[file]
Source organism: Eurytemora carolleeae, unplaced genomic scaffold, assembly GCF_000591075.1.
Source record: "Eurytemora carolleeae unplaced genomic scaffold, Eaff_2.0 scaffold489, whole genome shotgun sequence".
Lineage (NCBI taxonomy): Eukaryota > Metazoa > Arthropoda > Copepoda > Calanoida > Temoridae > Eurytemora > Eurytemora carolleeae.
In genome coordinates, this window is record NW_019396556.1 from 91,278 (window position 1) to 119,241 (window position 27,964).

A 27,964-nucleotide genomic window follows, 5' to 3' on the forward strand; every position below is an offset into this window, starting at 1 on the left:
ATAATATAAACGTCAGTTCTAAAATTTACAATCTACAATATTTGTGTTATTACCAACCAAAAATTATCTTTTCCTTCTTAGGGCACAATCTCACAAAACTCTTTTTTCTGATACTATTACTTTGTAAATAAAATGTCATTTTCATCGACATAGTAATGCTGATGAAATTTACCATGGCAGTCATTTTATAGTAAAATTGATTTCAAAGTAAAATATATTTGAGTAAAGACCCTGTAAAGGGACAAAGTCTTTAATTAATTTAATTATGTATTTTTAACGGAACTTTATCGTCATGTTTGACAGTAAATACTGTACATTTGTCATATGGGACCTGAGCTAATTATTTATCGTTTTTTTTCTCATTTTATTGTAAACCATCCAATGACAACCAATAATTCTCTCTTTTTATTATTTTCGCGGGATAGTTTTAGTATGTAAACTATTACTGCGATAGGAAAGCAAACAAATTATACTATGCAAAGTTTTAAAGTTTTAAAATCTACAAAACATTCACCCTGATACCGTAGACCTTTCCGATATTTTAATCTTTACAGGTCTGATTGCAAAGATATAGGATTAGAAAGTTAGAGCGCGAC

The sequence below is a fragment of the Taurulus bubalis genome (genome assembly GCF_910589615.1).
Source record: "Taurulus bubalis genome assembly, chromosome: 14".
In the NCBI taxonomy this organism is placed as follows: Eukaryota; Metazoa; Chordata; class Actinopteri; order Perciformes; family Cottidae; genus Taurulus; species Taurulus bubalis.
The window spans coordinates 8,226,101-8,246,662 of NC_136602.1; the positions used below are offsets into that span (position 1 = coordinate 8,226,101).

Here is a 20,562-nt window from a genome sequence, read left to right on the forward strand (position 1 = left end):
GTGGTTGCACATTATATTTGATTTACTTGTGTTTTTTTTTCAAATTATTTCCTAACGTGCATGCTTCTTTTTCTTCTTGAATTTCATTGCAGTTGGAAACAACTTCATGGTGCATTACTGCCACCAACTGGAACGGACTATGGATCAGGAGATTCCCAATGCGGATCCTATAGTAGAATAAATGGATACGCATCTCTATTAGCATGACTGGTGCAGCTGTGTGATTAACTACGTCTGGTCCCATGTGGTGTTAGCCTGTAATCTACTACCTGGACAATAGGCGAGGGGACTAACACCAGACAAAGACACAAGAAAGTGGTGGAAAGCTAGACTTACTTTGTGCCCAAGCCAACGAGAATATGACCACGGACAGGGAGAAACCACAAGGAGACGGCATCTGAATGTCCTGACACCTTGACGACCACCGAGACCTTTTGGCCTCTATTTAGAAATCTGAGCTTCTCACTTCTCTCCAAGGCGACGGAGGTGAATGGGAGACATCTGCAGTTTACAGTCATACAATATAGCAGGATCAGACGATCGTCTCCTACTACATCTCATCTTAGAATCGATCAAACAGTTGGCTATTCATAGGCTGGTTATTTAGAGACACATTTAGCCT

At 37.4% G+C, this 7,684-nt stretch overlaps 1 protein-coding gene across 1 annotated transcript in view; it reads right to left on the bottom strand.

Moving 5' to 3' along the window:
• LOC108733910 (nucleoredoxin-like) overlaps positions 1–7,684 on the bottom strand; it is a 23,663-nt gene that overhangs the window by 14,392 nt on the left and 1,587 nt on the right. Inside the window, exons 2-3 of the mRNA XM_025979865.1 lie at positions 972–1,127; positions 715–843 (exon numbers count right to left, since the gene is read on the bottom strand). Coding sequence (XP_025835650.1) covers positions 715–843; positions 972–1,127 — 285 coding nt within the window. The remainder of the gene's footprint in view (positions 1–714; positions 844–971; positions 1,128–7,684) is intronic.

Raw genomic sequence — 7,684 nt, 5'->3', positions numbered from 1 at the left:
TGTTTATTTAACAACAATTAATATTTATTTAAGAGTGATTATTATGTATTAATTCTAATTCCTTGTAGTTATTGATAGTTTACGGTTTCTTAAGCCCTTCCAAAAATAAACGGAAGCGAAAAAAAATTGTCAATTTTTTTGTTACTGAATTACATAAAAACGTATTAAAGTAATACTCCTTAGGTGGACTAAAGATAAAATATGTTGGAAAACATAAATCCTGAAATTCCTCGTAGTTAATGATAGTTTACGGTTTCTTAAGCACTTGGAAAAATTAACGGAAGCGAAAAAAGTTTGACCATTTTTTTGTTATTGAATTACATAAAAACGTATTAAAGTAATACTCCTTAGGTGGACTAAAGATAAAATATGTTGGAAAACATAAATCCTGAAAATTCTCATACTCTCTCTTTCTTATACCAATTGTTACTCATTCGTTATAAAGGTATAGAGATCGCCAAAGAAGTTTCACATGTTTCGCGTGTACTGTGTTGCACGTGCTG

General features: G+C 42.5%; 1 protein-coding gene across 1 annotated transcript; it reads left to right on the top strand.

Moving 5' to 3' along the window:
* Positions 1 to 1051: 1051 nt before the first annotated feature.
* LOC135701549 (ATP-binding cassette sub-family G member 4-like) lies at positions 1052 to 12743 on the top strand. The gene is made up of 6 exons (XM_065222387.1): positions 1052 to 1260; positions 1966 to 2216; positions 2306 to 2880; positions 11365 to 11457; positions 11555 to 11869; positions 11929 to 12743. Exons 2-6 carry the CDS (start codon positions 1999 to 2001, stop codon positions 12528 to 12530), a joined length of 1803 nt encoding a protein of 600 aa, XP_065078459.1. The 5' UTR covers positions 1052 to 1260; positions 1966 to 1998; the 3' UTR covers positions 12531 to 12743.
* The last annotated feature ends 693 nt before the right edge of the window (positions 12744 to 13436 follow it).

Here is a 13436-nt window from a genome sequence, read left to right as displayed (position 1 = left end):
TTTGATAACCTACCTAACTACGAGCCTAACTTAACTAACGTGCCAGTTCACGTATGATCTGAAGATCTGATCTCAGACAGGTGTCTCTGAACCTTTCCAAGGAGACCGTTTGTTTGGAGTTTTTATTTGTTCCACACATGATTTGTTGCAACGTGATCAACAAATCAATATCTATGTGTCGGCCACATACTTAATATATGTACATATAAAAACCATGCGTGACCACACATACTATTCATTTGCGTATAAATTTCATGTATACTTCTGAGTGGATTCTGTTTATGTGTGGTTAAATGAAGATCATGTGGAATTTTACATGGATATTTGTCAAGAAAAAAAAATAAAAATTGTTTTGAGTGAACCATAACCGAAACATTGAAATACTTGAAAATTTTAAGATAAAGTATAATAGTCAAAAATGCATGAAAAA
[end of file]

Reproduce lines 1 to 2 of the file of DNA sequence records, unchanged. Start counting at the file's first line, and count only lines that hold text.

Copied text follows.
Source organism: Eurytemora carolleeae, unplaced genomic scaffold, assembly GCF_000591075.1.
Source record: "Eurytemora carolleeae unplaced genomic scaffold, Eaff_2.0 scaffold489, whole genome shotgun sequence".